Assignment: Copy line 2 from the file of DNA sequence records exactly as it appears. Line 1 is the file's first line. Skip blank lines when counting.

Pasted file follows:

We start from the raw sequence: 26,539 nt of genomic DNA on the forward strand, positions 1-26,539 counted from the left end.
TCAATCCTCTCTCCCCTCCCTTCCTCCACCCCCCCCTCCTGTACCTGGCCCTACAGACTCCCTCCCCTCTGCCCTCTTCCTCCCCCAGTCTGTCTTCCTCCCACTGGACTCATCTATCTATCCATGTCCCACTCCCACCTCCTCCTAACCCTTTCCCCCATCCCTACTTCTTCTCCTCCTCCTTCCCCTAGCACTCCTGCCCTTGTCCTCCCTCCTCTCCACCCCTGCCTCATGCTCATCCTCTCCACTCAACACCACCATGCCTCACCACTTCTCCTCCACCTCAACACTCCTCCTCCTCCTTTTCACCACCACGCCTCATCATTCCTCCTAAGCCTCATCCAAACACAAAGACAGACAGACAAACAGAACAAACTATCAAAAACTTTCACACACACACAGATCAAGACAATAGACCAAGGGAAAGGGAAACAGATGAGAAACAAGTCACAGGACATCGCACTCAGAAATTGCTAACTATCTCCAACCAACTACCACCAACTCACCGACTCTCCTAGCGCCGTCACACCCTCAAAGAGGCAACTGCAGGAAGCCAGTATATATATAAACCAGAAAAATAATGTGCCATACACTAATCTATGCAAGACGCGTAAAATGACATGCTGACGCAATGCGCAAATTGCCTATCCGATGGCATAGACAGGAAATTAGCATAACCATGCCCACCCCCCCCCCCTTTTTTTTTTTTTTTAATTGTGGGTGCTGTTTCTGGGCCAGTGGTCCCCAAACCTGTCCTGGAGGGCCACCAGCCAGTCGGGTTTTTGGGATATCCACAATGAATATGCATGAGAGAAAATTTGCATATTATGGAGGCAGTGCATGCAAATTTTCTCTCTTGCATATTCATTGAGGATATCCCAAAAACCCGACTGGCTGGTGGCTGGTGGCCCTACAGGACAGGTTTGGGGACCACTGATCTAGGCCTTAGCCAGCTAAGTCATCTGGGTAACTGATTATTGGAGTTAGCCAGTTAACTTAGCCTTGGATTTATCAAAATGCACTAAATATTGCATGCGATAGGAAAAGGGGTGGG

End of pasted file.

TCAATCCTCTCTCCCCTCCCTTCCTCCACCCCCCCCTCCTGTACCTGGCCCTACAGACTCCCTCCCCTCTGCCCTCTTCCTCCCCCAGTCTGTCTTCCTCCCACTGGACTCATCTATCTATCCATGTCCCACTCCCACCTCCTCCTAACCCTTTCCCCCATCCCTACTTCTTCTCCTCCTCCTTCCCCTAGCACTCCTGCCCTTGTCCTCCCTCCTCTCCACCCCTGCCTCATGCTCATCCTCTCCACTCAACACCACCATGCCTCACCACTTCTCCTCCACCTCAACACTCCTCCTCCTCCTTTTCACCACCACGCCTCATCATTCCTCCTAAGCCTCATCCAAACACAAAGACAGACAGACAAACAGAACAAACTATCAAAAACTTTCACACACACACAGATCAAGACAATAGACCAAGGGAAAGGGAAACAGATGAGAAACAAGTCACAGGACATCGCACTCAGAAATTGCTAACTATCTCCAACCAACTACCACCAACTCACCGACTCTCCTAGCGCCGTCACACCCTCAAAGAGGCAACTGCAGGAAGCCAGTATATATATAAACCAGAAAAATAATGTGCCATACACTAATCTATGCAAGACGCGTAAAATGACATGCTGACGCAATGCGCAAATTGCCTATCCGATGGCATAGACAGGAAATTAGCATAACCATGCCCACCCCCCCCCCCTTTTTTTTTTTTTTTAATTGTGGGTGCTGTTTCTGGGCCAGTGGTCCCCAAACCTGTCCTGGAGGGCCACCAGCCAGTCGGGTTTTTGGGATATCCACAATGAATATGCATGAGAGAAAATTTGCATATTATGGAGGCAGTGCATGCAAATTTTCTCTCTTGCATATTCATTGAGGATATCCCAAAAACCCGACTGGCTGGTGGCTGGTGGCCCTACAGGACAGGTTTGGGGACCACTGATCTAGGCCTTAGCCAGCTAAGTCATCTGGGTAACTGATTATTGGAGTTAGCCAGTTAACTTAGCCTTGGATTTATCAAAATGCACTAAATATTGCATGCGATAGGAAAAGGGGTGGG